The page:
The past years have nurtured the hope that business ethics would become increasingly a field of application and research for management. This development was certainly spurred on by several international corporate scandals as well as the concern that false management theories might be held (jointly) responsible for such bad managerial praxis (cf. Ghoshal 2005 as well as Ghoshal/Moran 1996). In regard to the strategic aspects of business ethics, the 1980s saw the establishment of diverse fields of research in the Germanspeaking world. In broad terms, one can identify two major camps. The first practices a business ethics which, in certain circumstances,
intervenes in corporate strategy. For this reason, some speak here of a
corrective business ethics
(cf. e.g. Büscher 1995 and Ulrich 2004). Advocates of such an approach argue for a type of business ethics which can be traced back to the theories of Horst Steinmann. The second faction argues that ethics should be integrated into the economic paradigm. Advocates of this stance often face the critique that their approach is merely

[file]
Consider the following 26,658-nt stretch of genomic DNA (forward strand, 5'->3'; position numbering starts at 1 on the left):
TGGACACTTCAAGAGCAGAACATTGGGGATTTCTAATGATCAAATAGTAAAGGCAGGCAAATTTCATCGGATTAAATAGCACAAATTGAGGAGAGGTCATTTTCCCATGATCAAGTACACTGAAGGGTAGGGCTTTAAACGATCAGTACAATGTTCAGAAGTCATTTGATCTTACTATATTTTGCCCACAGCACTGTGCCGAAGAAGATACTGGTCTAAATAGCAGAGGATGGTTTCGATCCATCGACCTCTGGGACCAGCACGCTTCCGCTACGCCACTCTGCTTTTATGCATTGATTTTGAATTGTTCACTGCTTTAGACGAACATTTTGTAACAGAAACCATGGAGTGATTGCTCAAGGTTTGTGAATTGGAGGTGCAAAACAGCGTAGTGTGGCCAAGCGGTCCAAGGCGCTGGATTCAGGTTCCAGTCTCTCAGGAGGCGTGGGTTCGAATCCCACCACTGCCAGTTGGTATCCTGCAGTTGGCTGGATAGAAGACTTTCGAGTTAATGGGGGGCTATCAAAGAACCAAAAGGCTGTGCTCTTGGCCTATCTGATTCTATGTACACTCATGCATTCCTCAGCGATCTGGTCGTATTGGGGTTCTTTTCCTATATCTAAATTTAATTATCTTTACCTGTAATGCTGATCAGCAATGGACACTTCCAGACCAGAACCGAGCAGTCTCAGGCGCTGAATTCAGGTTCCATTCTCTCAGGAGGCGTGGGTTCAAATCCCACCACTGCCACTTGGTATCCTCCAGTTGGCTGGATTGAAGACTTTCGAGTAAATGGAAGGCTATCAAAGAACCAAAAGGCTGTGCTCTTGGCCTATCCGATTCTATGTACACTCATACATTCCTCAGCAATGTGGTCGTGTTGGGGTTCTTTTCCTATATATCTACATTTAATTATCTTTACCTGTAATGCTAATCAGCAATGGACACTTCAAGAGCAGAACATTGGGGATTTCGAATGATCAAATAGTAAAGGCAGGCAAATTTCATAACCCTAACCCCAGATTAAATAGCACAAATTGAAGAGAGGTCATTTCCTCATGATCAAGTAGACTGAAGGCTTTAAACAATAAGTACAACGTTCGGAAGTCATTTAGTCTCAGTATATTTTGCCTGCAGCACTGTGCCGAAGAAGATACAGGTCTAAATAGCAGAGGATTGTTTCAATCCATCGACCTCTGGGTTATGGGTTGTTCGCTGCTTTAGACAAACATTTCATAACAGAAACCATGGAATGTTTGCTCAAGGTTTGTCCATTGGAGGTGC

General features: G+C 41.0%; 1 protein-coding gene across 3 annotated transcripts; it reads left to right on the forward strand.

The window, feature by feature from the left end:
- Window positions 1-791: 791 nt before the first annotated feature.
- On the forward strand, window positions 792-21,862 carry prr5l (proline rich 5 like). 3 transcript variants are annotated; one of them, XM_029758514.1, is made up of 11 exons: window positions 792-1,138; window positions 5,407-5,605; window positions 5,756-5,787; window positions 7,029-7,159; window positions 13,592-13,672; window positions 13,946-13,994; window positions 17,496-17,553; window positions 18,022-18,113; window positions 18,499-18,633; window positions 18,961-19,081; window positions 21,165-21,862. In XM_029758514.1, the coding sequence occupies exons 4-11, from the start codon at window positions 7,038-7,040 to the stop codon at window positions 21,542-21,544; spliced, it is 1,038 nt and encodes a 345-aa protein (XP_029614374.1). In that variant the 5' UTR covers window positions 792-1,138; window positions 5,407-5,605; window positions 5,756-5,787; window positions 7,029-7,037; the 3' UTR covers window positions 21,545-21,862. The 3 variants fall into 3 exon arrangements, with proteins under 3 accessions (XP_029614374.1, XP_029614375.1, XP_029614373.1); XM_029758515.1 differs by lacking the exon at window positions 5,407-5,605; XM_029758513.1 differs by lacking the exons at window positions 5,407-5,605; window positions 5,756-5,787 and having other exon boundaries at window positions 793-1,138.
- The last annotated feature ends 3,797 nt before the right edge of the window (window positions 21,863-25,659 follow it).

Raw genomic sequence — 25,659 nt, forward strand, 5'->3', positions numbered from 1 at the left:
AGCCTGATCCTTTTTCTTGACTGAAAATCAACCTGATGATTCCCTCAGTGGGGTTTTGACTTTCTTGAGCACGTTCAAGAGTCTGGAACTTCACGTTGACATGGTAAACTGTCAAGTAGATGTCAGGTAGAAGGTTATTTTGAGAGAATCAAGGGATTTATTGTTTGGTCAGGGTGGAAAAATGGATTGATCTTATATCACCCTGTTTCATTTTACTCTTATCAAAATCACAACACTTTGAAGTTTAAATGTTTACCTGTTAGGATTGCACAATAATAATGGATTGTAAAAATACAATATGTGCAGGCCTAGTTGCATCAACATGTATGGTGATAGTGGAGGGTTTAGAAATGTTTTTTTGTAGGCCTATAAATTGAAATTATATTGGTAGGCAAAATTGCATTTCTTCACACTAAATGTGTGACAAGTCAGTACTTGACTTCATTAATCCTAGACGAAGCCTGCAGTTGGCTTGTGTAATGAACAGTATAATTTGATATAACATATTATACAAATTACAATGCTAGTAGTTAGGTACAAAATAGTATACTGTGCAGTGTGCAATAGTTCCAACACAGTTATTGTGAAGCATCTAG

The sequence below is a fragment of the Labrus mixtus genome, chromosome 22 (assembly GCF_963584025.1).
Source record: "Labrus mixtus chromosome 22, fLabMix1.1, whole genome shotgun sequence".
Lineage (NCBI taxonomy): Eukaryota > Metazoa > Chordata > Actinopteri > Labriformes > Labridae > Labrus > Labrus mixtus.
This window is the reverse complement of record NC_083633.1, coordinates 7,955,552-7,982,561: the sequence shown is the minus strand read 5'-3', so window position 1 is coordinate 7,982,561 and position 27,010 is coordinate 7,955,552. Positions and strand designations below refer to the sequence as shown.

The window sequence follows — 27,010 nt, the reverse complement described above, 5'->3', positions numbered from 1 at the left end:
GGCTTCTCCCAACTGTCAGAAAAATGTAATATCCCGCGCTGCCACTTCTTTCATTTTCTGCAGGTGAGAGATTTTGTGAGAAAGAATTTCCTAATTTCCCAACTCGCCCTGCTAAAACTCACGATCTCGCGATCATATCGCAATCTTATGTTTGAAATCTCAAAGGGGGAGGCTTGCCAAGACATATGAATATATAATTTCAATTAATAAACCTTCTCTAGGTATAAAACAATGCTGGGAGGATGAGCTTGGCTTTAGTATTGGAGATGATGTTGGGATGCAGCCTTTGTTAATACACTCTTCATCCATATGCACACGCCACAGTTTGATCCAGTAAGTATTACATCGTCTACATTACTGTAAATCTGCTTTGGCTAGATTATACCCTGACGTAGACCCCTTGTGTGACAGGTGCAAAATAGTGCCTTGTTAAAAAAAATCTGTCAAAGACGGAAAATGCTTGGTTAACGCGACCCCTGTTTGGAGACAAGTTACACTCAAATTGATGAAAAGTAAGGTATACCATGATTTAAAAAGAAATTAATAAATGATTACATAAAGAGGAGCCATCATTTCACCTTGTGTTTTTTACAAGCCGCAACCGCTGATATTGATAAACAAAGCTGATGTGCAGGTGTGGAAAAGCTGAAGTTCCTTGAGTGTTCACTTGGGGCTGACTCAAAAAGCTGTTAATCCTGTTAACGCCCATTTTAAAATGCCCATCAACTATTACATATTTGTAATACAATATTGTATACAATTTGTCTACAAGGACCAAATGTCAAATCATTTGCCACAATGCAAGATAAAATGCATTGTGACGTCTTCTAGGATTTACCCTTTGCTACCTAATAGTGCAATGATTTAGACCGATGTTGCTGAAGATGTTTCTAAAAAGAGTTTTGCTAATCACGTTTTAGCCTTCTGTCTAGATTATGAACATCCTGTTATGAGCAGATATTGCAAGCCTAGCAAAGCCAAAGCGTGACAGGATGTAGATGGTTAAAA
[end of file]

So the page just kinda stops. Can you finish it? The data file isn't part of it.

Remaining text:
: that ethics is used as the “lubricant” for economics. For this reason such an approach is called
functional business ethics
(cf. e.g. Büscher 1995 and Ulrich 2004).
In the following paper, I would like to show (via a long-term and, in part, even evolutionary perspective) how both positions are in fact compatible. In simplified terms, and based on the current situation,2 one can in principle represent this as a two-stage process: In the first stage, economics is enriched with the functionalization of ethics. This then allows at least for an easier (though admittedly not effortless) implementation of a corrective (and extending up to an integrative) approach. Massive resistance from economists (as is still experienced today) should then no longer be expected. As such, we are dealing here, on the one hand, with a systematic or analytical compatibil- ity; but on the other hand, we have an evolutionary as well as a historical perspective.